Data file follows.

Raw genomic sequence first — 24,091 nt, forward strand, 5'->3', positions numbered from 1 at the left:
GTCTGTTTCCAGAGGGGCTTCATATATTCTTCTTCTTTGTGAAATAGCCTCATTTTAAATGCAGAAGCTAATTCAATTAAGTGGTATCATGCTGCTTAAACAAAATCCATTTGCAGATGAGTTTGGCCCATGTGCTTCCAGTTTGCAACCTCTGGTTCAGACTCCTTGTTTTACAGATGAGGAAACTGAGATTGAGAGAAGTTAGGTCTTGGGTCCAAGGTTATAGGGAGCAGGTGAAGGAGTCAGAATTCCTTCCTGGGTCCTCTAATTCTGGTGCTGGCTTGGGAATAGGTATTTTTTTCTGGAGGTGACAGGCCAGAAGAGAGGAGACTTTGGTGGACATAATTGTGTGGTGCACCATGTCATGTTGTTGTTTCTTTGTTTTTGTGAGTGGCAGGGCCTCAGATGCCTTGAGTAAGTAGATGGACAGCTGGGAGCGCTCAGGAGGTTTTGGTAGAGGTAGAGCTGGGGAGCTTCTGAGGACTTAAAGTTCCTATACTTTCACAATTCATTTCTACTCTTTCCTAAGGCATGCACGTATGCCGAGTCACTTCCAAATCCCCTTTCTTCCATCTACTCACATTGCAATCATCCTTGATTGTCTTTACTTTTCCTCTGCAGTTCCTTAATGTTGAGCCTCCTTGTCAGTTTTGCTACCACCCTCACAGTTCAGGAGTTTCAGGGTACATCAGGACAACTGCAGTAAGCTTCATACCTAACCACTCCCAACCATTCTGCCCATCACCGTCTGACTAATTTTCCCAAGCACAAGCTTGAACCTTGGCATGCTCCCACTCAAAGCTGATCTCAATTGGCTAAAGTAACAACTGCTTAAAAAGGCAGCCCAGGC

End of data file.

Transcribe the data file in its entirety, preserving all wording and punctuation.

Raw genomic sequence first — 24,091 nt, forward strand, 5'->3', positions numbered from 1 at the left:
GTCTGTTTCCAGAGGGGCTTCATATATTCTTCTTCTTTGTGAAATAGCCTCATTTTAAATGCAGAAGCTAATTCAATTAAGTGGTATCATGCTGCTTAAACAAAATCCATTTGCAGATGAGTTTGGCCCATGTGCTTCCAGTTTGCAACCTCTGGTTCAGACTCCTTGTTTTACAGATGAGGAAACTGAGATTGAGAGAAGTTAGGTCTTGGGTCCAAGGTTATAGGGAGCAGGTGAAGGAGTCAGAATTCCTTCCTGGGTCCTCTAATTCTGGTGCTGGCTTGGGAATAGGTATTTTTTTCTGGAGGTGACAGGCCAGAAGAGAGGAGACTTTGGTGGACATAATTGTGTGGTGCACCATGTCATGTTGTTGTTTCTTTGTTTTTGTGAGTGGCAGGGCCTCAGATGCCTTGAGTAAGTAGATGGACAGCTGGGAGCGCTCAGGAGGTTTTGGTAGAGGTAGAGCTGGGGAGCTTCTGAGGACTTAAAGTTCCTATACTTTCACAATTCATTTCTACTCTTTCCTAAGGCATGCACGTATGCCGAGTCACTTCCAAATCCCCTTTCTTCCATCTACTCACATTGCAATCATCCTTGATTGTCTTTACTTTTCCTCTGCAGTTCCTTAATGTTGAGCCTCCTTGTCAGTTTTGCTACCACCCTCACAGTTCAGGAGTTTCAGGGTACATCAGGACAACTGCAGTAAGCTTCATACCTAACCACTCCCAACCATTCTGCCCATCACCGTCTGACTAATTTTCCCAAGCACAAGCTTGAACCTTGGCATGCTCCCACTCAAAGCTGATCTCAATTGGCTAAAGTAACAACTGCTTAAAAAGGCAGCCCAGGC